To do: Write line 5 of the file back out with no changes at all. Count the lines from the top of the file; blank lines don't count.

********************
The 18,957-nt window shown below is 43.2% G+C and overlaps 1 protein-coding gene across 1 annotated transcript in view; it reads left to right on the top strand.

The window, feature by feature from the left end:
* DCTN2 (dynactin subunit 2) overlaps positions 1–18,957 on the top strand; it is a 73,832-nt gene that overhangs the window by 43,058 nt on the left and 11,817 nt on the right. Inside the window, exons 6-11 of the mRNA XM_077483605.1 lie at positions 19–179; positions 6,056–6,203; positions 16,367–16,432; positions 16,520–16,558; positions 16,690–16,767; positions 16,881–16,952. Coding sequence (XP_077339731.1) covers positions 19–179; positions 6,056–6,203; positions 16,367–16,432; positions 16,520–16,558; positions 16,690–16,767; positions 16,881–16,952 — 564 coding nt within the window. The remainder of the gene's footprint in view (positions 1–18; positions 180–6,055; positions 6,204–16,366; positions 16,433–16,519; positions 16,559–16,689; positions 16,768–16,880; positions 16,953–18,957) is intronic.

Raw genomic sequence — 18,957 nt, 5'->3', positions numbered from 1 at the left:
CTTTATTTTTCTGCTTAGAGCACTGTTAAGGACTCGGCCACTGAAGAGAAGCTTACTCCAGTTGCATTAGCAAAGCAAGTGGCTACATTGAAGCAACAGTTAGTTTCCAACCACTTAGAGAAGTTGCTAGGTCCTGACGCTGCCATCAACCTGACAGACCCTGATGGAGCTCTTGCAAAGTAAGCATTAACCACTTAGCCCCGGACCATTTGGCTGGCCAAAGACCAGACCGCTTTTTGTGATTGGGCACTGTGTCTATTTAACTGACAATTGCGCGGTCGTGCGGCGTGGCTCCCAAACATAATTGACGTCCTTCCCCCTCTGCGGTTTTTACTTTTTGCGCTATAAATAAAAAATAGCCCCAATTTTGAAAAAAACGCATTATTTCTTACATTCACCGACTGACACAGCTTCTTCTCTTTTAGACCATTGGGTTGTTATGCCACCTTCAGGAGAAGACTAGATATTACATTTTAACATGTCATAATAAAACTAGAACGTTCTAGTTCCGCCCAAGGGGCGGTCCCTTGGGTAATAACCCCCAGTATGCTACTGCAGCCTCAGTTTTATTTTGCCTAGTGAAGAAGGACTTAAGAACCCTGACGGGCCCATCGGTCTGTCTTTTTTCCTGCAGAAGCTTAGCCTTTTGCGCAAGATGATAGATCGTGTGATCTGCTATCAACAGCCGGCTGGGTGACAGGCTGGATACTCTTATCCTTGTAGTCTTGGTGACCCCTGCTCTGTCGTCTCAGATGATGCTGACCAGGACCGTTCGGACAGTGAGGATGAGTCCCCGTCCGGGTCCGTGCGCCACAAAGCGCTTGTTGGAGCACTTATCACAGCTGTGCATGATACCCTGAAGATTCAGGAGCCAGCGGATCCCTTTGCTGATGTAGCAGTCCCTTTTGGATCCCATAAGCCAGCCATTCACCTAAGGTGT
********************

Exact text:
CTTTATTTTTCTGCTTAGAGCACTGTTAAGGACTCGGCCACTGAAGAGAAGCTTACTCCAGTTGCATTAGCAAAGCAAGTGGCTACATTGAAGCAACAGTTAGTTTCCAACCACTTAGAGAAGTTGCTAGGTCCTGACGCTGCCATCAACCTGACAGACCCTGATGGAGCTCTTGCAAAGTAAGCATTAACCACTTAGCCCCGGACCATTTGGCTGGCCAAAGACCAGACCGCTTTTTGTGATTGGGCACTGTGTCTATTTAACTGACAATTGCGCGGTCGTGCGGCGTGGCTCCCAAACATAATTGACGTCCTTCCCCCTCTGCGGTTTTTACTTTTTGCGCTATAAATAAAAAATAGCCCCAATTTTGAAAAAAACGCATTATTTCTTACATTCACCGACTGACACAGCTTCTTCTCTTTTAGACCATTGGGTTGTTATGCCACCTTCAGGAGAAGACTAGATATTACATTTTAACATGTCATAATAAAACTAGAACGTTCTAGTTCCGCCCAAGGGGCGGTCCCTTGGGTAATAACCCCCAGTATGCTACTGCAGCCTCAGTTTTATTTTGCCTAGTGAAGAAGGACTTAAGAACCCTGACGGGCCCATCGGTCTGTCTTTTTTCCTGCAGAAGCTTAGCCTTTTGCGCAAGATGATAGATCGTGTGATCTGCTATCAACAGCCGGCTGGGTGACAGGCTGGATACTCTTATCCTTGTAGTCTTGGTGACCCCTGCTCTGTCGTCTCAGATGATGCTGACCAGGACCGTTCGGACAGTGAGGATGAGTCCCCGTCCGGGTCCGTGCGCCACAAAGCGCTTGTTGGAGCACTTATCACAGCTGTGCATGATACCCTGAAGATTCAGGAGCCAGCGGATCCCTTTGCTGATGTAGCAGTCCCTTTTGGATCCCATAAGCCAGCCATTCACCTAAGGTGT